After her arrest in December, Ismayilova managed to sneak a letter out of her cell. When the authorities demanded that she tell them how she did it she responded, “telepathically.” And when they demanded that she incriminate a prison employee by signing a statement saying she cajoled the worker in to smuggling it for her, she refused. Here’s the letter:

My dear friends!

Here in pretrial detention, my thoughts are with you. My only regret is that here I am restricted from helping you.

You are doing an important job helping oppressed people. Happy New Year to you and all like-minded people.

I am full of hope on the eve of this New Year that truth and justice will win.

Arrests and restrictions are part of our mission in telling the truth. My arrest proves one more time that it is important to make change happen: We need to build a new reality where truth will be a norm of life and telling the truth will not require courage.

You all know why I am here in prison. Uncovering corruption is the real reason. And the only way to prove oppressive regimes wrong is to continue uncovering corruption, to continue defending the rights of oppressed people. Yes, there is a price to pay. But it is worth it!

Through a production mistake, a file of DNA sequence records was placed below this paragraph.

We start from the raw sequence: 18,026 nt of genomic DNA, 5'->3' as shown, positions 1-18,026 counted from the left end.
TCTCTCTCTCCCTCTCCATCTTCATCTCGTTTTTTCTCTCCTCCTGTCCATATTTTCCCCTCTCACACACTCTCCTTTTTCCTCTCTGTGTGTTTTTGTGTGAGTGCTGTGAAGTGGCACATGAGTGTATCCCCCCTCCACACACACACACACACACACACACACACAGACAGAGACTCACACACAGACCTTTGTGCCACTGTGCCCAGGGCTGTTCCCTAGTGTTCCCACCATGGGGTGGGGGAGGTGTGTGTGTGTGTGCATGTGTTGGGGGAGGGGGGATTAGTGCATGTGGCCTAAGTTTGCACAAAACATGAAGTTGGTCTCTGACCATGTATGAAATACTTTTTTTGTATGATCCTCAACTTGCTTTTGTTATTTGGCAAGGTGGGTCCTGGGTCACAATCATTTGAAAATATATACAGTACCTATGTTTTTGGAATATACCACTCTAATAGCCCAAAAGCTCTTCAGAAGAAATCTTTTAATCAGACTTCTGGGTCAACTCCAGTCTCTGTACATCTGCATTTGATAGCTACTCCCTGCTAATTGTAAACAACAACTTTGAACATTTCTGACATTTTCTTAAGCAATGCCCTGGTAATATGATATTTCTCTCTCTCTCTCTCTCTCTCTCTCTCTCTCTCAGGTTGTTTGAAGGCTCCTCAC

As Nazim Hikmet, the Turkish poet, wrote: “Those who carry the teardrops of their siblings as a heavy burden upon their neck shouldn’t follow our path.”

Stay strong!

Keep doing a good job!

More investigations, more efforts for justice and human rights — this is my wish for 2015.

Peace, Khadija

Ismayilova’s situation is terrifying. The Aliyevs and their peers in government and business, a group that banned all international broadcasters from the country’s radio frequencies, have the will and the means necessary to silence her for good. That she’s still alive may be down to the fact that she is sufficiently visible worldwide that Azerbaijan’s leaders fear losing political and business support from Western governments that claim to value human rights. They may not kill her, or they may not do it soon, but for now her work has been stopped. In the hope that public pressure builds and effects her release, we honor Khadija Ismayilova as our Truthdigger of the Week.